As the world scrambles to contain COVID-19, a lot of information – and misinformation – is spread throughout the news and social media sites. There has been much published regarding the ways in which we can combat COVID-19, from drugs we can use for treatment (new or old), drugs we should not use, and vaccines that are being developed. There have also been assertions regarding over-the-counter remedies. Our goal is to relay evidence-based data we have available at the time of this publication and clear up some of the confusion. This is a fluid situation; the data is constantly being refined and recommendations can change on a daily, if not hourly, basis.
For now, supportive care is the mainstay of treatment. This includes oxygen support and if needed, intubation and mechanical ventilation. Additional investigational approaches are being evaluated but evidence, at this point, is lacking to determine their effectiveness. We do know that some medications, such as those used to treat influenza (e.g. Tamiflu®) are NOT effective. Investigators are looking at other antiviral medications such as remdesivir, sarilumab, tocilizumab, etc. to assess their effectiveness to treat COVID-19 but there are no solid answers yet. So far, the HIV medication, lopinavir/ritonavir, does not look promising for severe COVID-19 but studies have been started to look at its use earlier in the course of treatment.
The Food and Drug Administration has recently issued an emergency use authorization for remedesivir for hospitalized children and adults with severe COVID-19 infection. There are multiple clinical trials underway for this antiviral agent, but if preliminary results are confirmed, there appears to be some benefit to remdesivir use for faster recovery times.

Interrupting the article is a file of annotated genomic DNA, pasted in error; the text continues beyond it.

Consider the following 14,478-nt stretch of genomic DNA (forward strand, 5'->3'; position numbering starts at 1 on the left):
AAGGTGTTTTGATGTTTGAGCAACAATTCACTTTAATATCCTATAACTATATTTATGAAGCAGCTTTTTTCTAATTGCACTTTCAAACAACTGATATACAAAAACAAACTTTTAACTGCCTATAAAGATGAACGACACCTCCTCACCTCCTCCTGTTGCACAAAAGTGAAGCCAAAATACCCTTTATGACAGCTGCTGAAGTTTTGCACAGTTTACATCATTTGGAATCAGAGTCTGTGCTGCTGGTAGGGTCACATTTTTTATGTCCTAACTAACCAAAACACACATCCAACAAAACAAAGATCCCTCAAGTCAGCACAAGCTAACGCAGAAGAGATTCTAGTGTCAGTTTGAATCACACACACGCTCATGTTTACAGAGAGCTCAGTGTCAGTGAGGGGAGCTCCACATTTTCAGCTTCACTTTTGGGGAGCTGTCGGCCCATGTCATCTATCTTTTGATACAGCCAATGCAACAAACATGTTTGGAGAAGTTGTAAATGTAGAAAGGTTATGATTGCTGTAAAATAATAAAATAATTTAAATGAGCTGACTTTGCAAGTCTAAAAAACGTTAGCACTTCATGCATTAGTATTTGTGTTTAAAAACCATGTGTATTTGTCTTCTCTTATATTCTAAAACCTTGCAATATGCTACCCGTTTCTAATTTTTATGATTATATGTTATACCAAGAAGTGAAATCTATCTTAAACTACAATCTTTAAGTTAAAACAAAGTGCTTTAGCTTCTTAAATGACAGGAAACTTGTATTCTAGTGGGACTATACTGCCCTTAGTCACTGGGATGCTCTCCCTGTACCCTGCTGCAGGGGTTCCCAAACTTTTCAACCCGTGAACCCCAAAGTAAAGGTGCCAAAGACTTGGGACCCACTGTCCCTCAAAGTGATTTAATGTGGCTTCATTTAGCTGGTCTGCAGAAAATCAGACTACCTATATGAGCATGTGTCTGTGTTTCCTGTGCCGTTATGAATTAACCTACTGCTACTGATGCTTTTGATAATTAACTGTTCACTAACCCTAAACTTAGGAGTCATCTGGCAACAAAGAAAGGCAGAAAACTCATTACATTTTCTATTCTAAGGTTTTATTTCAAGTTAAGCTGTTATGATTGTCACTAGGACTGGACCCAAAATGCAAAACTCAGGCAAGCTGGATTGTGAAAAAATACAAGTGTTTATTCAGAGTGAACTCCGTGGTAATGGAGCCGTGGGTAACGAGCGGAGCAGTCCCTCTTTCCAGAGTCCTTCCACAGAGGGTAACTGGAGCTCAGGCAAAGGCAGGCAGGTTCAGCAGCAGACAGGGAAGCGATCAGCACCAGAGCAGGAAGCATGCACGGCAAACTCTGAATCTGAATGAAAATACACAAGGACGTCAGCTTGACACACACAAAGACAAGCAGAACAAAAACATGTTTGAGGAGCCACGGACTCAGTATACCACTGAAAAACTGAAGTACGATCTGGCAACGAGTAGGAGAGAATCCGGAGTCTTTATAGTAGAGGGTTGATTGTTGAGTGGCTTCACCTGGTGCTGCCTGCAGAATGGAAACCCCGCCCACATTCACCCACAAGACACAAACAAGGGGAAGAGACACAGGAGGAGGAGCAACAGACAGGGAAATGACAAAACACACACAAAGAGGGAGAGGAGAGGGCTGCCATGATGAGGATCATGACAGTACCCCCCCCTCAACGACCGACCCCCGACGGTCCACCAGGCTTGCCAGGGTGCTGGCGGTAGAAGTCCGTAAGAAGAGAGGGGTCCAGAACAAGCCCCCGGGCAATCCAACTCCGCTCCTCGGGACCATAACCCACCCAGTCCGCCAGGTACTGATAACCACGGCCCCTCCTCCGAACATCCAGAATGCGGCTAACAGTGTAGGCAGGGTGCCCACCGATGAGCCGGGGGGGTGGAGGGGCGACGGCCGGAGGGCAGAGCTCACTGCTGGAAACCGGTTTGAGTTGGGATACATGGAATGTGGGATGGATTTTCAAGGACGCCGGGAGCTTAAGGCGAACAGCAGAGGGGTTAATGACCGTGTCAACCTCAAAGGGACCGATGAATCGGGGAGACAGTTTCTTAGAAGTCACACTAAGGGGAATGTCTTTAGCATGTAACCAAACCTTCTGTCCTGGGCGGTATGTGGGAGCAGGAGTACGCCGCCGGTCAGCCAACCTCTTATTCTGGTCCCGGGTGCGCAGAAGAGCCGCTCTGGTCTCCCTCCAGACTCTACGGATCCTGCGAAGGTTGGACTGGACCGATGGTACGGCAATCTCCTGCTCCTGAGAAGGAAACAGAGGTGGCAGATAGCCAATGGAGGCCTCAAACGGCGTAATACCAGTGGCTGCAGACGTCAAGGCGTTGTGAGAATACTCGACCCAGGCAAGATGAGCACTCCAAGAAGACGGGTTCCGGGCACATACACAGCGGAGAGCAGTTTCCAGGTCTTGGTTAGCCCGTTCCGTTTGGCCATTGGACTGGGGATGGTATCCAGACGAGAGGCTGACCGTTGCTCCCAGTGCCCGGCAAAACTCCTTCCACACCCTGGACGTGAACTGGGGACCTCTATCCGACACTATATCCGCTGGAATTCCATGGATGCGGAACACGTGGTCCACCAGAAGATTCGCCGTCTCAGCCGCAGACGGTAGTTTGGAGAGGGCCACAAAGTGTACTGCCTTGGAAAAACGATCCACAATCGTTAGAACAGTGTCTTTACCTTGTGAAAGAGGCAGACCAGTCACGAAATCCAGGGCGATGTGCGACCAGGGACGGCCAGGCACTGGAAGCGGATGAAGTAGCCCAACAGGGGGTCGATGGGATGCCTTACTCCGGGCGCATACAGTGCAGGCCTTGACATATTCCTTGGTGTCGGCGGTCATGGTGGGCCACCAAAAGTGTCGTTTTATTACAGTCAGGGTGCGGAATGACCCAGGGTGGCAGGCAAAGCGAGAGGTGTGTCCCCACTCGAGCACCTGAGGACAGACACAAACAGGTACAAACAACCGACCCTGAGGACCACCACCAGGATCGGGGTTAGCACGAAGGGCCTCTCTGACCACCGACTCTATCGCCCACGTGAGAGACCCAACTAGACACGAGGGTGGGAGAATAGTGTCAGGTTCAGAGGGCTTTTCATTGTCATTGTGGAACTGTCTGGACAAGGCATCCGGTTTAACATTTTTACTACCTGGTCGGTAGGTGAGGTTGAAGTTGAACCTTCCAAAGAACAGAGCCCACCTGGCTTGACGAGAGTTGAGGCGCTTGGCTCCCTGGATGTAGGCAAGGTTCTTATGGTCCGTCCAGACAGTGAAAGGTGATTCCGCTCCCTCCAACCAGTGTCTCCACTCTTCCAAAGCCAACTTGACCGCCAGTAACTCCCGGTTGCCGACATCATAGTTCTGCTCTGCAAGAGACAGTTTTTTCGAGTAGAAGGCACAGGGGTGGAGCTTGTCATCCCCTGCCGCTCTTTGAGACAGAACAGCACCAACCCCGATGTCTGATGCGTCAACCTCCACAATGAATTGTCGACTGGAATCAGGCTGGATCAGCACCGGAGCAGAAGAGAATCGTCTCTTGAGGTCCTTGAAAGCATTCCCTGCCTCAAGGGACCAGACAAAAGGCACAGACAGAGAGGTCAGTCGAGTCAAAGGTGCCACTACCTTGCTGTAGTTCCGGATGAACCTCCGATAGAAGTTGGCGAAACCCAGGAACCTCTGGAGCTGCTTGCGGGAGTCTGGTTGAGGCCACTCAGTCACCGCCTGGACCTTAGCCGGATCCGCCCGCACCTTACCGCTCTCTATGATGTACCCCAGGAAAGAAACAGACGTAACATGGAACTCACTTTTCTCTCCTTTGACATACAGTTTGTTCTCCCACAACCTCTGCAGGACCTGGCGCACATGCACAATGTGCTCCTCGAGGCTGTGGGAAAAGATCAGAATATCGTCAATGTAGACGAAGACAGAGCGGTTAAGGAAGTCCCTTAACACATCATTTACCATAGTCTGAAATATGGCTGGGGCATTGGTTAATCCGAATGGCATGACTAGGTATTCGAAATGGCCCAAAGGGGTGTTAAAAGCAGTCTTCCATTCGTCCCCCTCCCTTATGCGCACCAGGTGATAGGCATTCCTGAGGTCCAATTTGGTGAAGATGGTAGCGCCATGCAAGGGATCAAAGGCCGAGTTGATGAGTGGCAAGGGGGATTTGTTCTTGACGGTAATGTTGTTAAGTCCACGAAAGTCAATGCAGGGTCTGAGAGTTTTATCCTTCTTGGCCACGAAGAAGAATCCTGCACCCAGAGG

The use of non-steroidal anti-inflammatory drugs (NSAIDs) such as ibuprofen, naproxen, etc., has been questioned after the French Health Minister tweeted they may increase the risk of COVID-19. This seems to be an extension of a 2019 warning in France that NSAIDs may make infections worse based on data mostly involving strep infections. The thought is that ibuprofen may increase the number of ACE2 receptors on cells. ACE2 is the receptor that the SARS-CoV-2 virus, uses to enter the cell. But there is currently no evidence that NSAIDs worsen COVID-19. We do know that NSAIDs can cause bleeding ulcers in the stomach and intestines, increases the risk of bleeding overall, as well as exacerbating heart failure and hypertension, especially in older patients. Therefore, the first-line choice for fever and aches should be acetaminophen (Tylenol®).